LOOKING BACK

Looking Back: Tim Chooses His Top 8 Favorite Horror Films of 2014

by
December 30, 2014

Tim's Top 8 Horror Films of 2014

Another insane year of film draws to a close and the time comes to reflect on the selections that stood out the most. This year was especially good to the horror community and I am here today to let you know about eight films that I thought were truly special this year! I'm still playing catch up on a few notable titles such as The Canal, Honeymoon, Late Phases and a few others, but I think I’ve seen most of the goodies from this year. I've tried not to delve too much into plot or anything with my picks, and opted just praise the films themselves. So without any further adieu, here's my list of Top 8 Favorite Horror Films of 2014!

#8. The Sacrament

The Sacrament

I saw The Sacrament originally at Fantastic Fest last year and was very much taken with the bleak and realistic telling of a cult scenario by director Ti West. The found-footage genre may be long tired at this point but using Vice as the outlet for the footage allows some decent believability to why cameras roll and why certain things are filmed. There's also stand out performances by Gene Jones as the leader of the ominous cult as well as AJ Bowen in the role of the lead journalist. The Sacrament may get some hate for having a bit of nihilistic view and telling of this sort of scenario, yet I think there is method to the madness in the hands of West as the film is blunt and bold to the last frame. Some people really dislike this flick so it’s definitely a bit divisive, yet it stood out to me as one of the year’s stronger titles.

#7. The ABCs of Death 2

ABCs of Death 2

The first entry in the ABCs of Death franchise left much to be desired. I saw that one in the walls of the Alamo Drafthouse at its premier and enjoyed myself for the most part but felt little attachment to it upon leaving the theater. When the second film was announced, it boasted a roster of killer (heh) directors including Aharon Keshales & Navot Papushado, Julien Maury & Alexandre Bustillo, Vincenzo Natali, Larry Fassenden and many more.

The second film delivered nearly on all levels for me and gave me what I expected the first film to be. The shorts are tighter, cleaner and quicker to the punchline, giving the viewer a better grasp on the overall concept instead of specific shorts. Some highlights for me were letters A, C, D, J, M, Z and definitely some others. All in all the second film’s makers learned from the follies of the first and tried to dial in their concepts and deliver sharp cutting short films that truly make for a really great time. Get some friends, pizza and beer and enjoy yourselves!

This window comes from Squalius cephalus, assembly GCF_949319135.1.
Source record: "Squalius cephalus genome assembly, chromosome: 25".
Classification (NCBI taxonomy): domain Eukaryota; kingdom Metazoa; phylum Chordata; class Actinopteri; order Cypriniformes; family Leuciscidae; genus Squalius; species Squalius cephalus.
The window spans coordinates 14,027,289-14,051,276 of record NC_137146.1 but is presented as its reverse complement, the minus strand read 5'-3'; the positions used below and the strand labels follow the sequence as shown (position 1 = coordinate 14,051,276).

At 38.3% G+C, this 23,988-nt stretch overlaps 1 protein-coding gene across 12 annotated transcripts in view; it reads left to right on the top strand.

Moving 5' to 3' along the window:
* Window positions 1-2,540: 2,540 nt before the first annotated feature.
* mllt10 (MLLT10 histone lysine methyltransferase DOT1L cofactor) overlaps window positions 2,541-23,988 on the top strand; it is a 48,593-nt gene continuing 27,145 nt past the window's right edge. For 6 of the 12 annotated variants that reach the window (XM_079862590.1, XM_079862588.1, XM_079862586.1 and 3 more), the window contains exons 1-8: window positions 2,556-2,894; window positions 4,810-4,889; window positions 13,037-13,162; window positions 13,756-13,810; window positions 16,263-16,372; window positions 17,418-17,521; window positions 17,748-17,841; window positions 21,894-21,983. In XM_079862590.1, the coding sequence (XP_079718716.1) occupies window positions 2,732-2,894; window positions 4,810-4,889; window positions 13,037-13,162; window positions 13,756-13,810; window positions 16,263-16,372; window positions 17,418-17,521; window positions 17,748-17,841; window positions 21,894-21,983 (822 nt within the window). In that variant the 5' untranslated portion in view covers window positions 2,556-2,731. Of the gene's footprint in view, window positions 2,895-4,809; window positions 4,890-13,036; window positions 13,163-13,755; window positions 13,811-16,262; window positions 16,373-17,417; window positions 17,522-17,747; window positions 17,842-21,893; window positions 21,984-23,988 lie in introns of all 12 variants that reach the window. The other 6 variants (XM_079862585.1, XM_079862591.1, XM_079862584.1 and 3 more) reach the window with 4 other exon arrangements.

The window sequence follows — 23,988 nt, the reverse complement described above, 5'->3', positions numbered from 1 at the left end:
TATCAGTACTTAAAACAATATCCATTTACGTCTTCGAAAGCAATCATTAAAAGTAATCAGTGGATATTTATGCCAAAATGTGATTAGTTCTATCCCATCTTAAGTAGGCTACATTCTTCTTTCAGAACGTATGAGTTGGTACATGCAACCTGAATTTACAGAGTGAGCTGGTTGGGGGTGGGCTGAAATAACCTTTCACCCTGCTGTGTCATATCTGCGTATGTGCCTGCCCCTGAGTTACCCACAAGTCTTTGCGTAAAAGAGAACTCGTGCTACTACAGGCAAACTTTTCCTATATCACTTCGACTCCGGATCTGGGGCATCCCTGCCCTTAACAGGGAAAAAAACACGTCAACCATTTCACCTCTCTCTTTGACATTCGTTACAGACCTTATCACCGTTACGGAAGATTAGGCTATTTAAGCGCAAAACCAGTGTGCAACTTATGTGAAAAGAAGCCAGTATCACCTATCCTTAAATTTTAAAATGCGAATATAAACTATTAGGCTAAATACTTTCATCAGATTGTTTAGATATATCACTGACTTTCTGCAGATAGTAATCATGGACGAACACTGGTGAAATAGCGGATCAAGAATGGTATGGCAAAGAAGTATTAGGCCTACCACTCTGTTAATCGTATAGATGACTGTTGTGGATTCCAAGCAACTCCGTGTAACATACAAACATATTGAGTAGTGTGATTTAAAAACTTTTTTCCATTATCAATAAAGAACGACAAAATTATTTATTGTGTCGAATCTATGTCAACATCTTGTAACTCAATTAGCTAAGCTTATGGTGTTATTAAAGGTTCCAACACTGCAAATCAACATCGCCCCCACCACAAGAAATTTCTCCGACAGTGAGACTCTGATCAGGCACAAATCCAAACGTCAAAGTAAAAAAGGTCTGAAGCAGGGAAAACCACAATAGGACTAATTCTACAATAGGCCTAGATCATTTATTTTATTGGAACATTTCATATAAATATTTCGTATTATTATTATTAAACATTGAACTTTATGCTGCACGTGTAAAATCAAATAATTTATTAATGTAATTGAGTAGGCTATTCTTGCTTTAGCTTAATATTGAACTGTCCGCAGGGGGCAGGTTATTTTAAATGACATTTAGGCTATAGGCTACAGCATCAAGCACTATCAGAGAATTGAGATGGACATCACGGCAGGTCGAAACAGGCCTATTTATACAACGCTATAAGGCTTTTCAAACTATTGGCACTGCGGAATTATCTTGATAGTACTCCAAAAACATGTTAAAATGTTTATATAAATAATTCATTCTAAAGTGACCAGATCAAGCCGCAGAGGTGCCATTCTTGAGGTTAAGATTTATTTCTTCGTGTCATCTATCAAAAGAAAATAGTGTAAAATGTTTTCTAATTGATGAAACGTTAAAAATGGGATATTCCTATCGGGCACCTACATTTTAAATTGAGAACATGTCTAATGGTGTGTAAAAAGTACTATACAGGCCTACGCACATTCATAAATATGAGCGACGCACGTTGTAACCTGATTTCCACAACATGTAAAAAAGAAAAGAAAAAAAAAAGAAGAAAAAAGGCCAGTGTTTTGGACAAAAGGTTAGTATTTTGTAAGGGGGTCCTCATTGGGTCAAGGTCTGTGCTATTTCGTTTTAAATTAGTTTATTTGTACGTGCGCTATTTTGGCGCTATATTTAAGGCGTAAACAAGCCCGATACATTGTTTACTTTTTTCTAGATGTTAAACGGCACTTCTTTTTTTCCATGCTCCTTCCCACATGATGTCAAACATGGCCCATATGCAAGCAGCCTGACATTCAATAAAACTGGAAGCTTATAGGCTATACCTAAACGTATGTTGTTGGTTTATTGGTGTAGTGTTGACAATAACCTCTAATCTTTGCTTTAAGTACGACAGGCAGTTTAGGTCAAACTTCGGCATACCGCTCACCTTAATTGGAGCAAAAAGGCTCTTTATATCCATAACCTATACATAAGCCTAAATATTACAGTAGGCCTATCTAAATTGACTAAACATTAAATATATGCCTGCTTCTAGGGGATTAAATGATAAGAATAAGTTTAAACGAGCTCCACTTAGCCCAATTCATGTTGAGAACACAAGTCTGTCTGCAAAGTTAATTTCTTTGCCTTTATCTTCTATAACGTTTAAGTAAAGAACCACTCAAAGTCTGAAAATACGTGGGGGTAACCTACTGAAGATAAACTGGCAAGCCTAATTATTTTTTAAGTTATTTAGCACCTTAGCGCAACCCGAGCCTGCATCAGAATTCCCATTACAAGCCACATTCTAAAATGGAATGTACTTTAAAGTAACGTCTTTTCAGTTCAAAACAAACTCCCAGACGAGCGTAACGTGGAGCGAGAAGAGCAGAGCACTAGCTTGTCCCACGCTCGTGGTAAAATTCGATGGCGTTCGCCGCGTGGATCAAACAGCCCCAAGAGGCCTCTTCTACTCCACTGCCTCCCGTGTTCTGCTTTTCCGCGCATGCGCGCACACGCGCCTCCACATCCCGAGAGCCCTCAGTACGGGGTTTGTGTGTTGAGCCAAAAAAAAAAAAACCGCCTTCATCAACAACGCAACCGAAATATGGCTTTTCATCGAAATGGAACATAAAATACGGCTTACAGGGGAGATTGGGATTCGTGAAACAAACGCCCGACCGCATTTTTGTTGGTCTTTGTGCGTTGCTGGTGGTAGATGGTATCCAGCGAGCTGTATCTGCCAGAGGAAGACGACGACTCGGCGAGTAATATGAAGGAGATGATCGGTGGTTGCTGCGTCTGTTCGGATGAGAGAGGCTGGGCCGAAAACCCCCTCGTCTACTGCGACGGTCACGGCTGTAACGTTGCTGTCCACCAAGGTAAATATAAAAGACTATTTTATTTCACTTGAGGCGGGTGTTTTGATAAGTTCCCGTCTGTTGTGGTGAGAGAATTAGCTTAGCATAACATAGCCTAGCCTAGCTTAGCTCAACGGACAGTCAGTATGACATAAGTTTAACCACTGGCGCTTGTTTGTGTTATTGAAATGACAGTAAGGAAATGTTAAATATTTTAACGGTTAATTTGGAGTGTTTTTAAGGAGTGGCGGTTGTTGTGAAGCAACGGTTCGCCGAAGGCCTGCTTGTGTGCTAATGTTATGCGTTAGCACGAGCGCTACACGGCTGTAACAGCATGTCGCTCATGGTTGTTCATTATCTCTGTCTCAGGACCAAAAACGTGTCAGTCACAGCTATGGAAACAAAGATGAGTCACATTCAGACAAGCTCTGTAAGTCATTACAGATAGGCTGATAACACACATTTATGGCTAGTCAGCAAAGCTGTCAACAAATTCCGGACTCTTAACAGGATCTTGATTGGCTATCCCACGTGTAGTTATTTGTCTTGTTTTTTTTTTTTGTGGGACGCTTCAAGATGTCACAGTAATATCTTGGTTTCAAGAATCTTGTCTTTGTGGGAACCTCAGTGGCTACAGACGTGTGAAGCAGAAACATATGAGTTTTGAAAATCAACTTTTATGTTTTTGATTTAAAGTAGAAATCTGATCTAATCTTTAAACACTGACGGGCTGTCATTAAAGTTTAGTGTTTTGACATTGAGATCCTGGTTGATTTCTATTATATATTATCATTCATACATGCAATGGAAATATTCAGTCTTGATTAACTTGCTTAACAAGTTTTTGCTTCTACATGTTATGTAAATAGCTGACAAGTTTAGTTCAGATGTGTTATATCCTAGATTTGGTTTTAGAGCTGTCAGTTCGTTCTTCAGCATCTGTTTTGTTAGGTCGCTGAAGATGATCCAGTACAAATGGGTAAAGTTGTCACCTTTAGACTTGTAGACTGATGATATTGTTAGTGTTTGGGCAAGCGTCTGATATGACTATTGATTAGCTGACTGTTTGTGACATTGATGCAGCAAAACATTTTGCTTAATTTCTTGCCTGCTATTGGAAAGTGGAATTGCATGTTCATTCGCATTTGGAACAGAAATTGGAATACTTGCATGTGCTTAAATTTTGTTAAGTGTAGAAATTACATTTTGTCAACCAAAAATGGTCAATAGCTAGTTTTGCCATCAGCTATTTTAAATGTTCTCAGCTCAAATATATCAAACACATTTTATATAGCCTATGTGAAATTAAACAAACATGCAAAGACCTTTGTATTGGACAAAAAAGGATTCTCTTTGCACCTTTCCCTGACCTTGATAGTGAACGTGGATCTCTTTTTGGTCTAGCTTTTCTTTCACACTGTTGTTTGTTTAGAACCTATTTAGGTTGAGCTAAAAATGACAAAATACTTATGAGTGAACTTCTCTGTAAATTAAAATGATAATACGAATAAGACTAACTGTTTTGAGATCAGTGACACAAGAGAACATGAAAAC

#6. Afflicted

Afflicted

Although I saw this in 2013, it saw a proper VOD release in April of this year so I am including it on the list! Afflicted is another found-footage flick that raised the bar and delivered some really cool and interesting new methods of story telling. The production took place in multiple countries employing multiple camera types and shooting formats to document the dark journey directors Derek Lee & Cliff Prowse take us on. I’ve seen the flick a couple of times now and some of the ingenuity of the guys’ camera work is still truly remarkable. Gore-hounds will definitely enjoy this one as the film definitely gets grisly as it goes on. The story is strong, the character work is fairly personal and solid and overall Afflicted is just a really fun little horror flick and definitely worth your time!

#5. The Taking of Deborah Logan

The Taking of Deborah Logan

This was recommended to me by my loyal co-host on The Golden Briefcase, Jeremy Kirk as something that was surprisingly original despite its familiar feel and approach. Well, I am happy to say that Jeremy was right and this film is actually quite fun. And guess what? Found footage film number three on the list! Some of the traditional gripes and tropes still definitely exist in The Taking of Deborah Logan yet what this film has to offer is some great original story!

Following what appears to be a typical demonic possession type case, the viewer is then thrown for a few twists and turns with the documentary crew filming Alzheimer's patient Deborah Logan. Things begin to get increasingly more intriguing as the plot unfolds and the crew uncovers more than just a standard Alzheimer’s victim case. I found the film to be a fresh surprise to my expectations, despite the title being somewhat reminiscent of a B-level Netflix horror entry. Check this one out folks, because like me, I think you will find it to a be a refreshing and chilling surprise.

#4. Housebound

Housebound

Housebound is another title I saw at this year’s Fantastic Fest yet the New Zealand film had already premiered at SXSW to wonderful reviews. There were mentions of the film bearing the tone of early Sam Raimi and Peter Jackson in terms of the handling of comedic tone in a horror film. The plot seems simple enough involving the house arrest of main character Kylie Bucknell at her mother’s home. Things of course, are not what they seem and we are taken on a hilarious and exhilarating detective’s journey through the mythology of the house and those who have and are currently inhabiting it.

The film is packed with some truly excellent horror gags yet the comedy triumphs at every stop. Tension is relieved beautifully with perfectly timed jokes and punch lines to create an extremely satisfying film experience. Housebound rings true in the spirit of Shaun of the Dead, Dead Alive and Evil Dead, and will definitely be a frequent re-watch in my residence.

#3. Oculus

Oculus

I was a fan of Mike Flanagan's first film Absentia and was anxious to check out his follow up when it came out in April of this year. I missed the flick in theaters but was able to recently catch it now that it’s streaming on Netflix. I really, really dug Oculus and was pleased to see Flanagan grow as a filmmaker. The film is shot beautifully and I was such a fan of the color pallet throughout. The story revolves around a mirror that is clearly inhabited by a very sinister force. The plot device of the mirror works throughout the story, continuously bringing its victims obsessively back to it and its demands.